Primate Rescue Center

Innocent victims of the Year of the Monkey

Erika Fleury February 05, 2016

Below are disturbing pictures of terrified monkeys in a Chinese village, where they have been trained from sunrise to sunset to perform for tourists to make money.

Wearing tight metal collars, the macaques crowd together and look pleadingly at their trainer, who will force them to ride bicycles, handstand on bars, walk on stilts and even catch knives as they balance on a board. This centuries-old, cruel business takes place in the village of Baowan, Xinye county, in China's rural Henan province, where the land is too hard and rough to grow crops.

Xinye county boasts a centuries-long and lucrative history of raising and training monkeys for performance

A macaque monkey catches knives as it works with a trainer at the Qilingang Monkey Farm in Baowan village, Xinye county

Monkey breeding and raising is illegal across China without a proper licence, but with a population of 2,500, Baowan is an exception. As the Year of the Monkey approaches, the villagers are hoping to bolster the already lucrative business.  

Farmers say most of the monkeys are bred and raised for domestic zoos, circuses, and performing groups, but add that some are also sold for medical research in China and the United States

A small temple devoted to the deity of the Monkey King, a popular figure from Chinese folklore and literature, sits on the outskirts of Baowan. 'Since this will be the Year of the Monkey, and we will be putting on (monkey performance) competitions for tourists, we all need to visit this temple and burn some incense,' Zhang Zhijiu, a 60-year-old former monkey busker, said after praying. Despite the popularity of the tradition, critics contend the training methods and conditions constitute animal cruelty.

Macaque monkeys are taught to ride bicycles, handstand on bars, walk on stilts and even catch knives as they balance on a board.

A Chinese monkey trainer teaches his macaque monkey to walk on stilts during a rehearsal for an upcoming show.

Zhang Junran, president of Xinye County's monkey breeding association, admitted that Baowan's treatment of its 400 trained monkeys has been controversial. But he says the situation has changed now, and argues that current methods are humane. 'Our way of training monkeys to perform was not the most educated (in the past). Especially when it came to their living conditions... But these monkeys also have lives, and they have brought us so many benefits, which have made such major changes to our lives. We must be good to our monkeys,' said Zhang.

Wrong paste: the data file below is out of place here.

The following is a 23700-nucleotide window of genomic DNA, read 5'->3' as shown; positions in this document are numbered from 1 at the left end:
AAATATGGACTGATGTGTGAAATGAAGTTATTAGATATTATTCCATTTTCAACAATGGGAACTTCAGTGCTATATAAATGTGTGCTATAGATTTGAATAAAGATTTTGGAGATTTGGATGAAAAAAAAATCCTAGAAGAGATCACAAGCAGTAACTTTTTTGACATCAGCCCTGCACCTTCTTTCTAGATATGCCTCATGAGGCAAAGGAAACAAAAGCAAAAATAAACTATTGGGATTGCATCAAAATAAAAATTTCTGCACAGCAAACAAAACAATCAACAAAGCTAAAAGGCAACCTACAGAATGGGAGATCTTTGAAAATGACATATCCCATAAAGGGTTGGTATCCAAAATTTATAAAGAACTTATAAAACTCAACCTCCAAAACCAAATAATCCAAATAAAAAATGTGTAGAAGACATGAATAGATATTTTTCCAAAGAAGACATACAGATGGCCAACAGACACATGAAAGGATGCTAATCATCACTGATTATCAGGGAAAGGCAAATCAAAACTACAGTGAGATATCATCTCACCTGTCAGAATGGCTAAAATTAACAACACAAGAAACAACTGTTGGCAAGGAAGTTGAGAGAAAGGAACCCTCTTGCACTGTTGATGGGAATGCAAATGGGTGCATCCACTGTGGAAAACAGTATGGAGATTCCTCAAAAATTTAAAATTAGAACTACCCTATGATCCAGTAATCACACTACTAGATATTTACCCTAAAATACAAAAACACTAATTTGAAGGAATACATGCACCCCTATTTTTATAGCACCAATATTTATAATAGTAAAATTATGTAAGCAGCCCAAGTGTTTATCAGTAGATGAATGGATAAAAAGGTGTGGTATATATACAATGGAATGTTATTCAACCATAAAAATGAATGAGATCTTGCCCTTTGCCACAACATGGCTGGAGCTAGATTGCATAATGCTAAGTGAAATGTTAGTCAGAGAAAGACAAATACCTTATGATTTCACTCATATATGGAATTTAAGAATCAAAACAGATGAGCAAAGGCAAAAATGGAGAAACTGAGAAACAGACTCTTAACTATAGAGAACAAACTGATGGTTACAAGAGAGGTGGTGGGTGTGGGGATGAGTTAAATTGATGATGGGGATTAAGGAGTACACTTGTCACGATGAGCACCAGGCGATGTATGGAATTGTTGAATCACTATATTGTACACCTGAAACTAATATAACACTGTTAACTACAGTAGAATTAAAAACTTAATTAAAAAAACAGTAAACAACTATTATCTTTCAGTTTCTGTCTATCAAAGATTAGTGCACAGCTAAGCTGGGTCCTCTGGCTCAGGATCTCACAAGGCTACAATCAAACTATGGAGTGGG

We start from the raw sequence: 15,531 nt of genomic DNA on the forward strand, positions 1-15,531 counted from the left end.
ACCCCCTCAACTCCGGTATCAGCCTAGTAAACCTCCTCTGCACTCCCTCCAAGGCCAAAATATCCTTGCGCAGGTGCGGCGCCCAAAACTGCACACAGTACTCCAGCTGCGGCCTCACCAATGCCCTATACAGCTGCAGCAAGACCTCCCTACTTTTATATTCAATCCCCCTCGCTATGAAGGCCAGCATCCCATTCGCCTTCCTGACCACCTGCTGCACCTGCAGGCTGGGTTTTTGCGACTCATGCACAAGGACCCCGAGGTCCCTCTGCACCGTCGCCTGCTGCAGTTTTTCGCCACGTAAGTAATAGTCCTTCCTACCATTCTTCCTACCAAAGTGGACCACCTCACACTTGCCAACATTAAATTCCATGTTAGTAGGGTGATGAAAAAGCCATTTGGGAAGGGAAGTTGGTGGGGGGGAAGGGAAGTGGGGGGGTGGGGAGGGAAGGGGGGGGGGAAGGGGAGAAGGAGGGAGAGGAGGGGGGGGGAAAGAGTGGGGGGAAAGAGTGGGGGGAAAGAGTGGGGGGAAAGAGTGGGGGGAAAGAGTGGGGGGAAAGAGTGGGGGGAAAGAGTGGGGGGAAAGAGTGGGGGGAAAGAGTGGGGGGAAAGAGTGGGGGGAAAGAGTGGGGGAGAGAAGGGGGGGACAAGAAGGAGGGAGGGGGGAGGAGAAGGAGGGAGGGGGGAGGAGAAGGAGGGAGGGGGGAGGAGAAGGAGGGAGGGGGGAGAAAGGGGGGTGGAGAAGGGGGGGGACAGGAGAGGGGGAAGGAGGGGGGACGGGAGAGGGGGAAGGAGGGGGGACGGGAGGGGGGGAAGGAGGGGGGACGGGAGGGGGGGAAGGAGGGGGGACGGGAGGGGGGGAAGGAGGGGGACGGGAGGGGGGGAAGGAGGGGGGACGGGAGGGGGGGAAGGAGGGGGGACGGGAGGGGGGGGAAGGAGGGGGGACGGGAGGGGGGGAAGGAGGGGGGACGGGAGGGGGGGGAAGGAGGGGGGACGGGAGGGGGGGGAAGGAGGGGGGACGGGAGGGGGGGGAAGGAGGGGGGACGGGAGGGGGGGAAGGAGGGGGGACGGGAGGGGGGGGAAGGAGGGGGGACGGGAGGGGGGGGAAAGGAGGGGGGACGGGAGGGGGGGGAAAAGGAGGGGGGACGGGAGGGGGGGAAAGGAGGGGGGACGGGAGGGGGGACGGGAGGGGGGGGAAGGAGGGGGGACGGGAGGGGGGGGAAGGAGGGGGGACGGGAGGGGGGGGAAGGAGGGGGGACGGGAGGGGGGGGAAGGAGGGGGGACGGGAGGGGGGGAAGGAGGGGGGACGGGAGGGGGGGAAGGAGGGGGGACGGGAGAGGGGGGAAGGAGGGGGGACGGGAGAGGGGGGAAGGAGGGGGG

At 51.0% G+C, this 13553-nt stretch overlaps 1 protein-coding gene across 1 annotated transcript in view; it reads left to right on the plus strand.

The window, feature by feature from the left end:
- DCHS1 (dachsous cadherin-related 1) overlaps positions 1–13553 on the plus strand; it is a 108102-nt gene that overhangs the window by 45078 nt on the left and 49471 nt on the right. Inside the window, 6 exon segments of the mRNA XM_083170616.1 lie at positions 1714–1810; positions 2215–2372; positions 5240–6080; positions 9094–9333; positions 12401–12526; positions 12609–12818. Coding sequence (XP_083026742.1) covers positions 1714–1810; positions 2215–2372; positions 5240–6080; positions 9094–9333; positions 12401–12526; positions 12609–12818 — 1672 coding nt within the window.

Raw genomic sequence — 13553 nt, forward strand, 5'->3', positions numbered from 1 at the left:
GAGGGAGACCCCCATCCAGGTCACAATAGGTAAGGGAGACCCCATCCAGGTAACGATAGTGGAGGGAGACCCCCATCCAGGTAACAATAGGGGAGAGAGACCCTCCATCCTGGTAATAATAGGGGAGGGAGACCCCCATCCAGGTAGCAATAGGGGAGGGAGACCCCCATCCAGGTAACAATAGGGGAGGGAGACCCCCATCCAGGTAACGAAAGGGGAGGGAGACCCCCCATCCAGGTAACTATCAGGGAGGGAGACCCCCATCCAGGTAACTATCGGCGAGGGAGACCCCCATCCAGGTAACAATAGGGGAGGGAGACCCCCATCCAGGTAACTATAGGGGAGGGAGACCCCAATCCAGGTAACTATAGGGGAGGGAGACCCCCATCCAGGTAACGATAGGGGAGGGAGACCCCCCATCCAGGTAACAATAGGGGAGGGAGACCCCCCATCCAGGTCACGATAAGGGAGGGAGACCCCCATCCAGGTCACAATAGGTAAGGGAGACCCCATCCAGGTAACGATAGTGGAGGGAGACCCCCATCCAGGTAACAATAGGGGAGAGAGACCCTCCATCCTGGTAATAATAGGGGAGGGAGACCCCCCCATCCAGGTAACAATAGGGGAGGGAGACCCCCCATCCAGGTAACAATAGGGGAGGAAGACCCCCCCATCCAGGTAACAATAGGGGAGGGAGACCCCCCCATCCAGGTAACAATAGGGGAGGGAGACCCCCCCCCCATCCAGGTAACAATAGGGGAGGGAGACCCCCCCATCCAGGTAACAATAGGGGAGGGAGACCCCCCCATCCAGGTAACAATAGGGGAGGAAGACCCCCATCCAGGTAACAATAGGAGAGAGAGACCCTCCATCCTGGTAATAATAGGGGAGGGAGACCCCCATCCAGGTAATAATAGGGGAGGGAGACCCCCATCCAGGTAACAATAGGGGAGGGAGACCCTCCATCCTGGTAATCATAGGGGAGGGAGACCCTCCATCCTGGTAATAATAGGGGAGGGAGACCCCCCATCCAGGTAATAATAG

Fan Haoran, 57, a trainer at Qilingang Monkey Farm who travelled the country monkey busking for decades, has been training monkeys since his youth. He says the key is to develop a relationship. 'Firstly, you have to show concern and take care of them. Secondly, you must proceed slowly, little by little, and not rush. For instance, when shaking hands - from the beginning, little by little - and then it will remember your hand.

Zhang Zhijie, 57, keeps a four year-old macaque tied on a leash just outside his home. Zhang comes from a line of monkey trainers and has made a small fortune performing across the country. 'It started from my grandfather, then my father, and then it was passed down to me. My kids studied in primary school, and then went college. Their education was completely paid for by money made from our monkey performances,' he said.
But the family business may be coming to an end - his children are not showing the same interest in the family tradition.

- The Daily Mail

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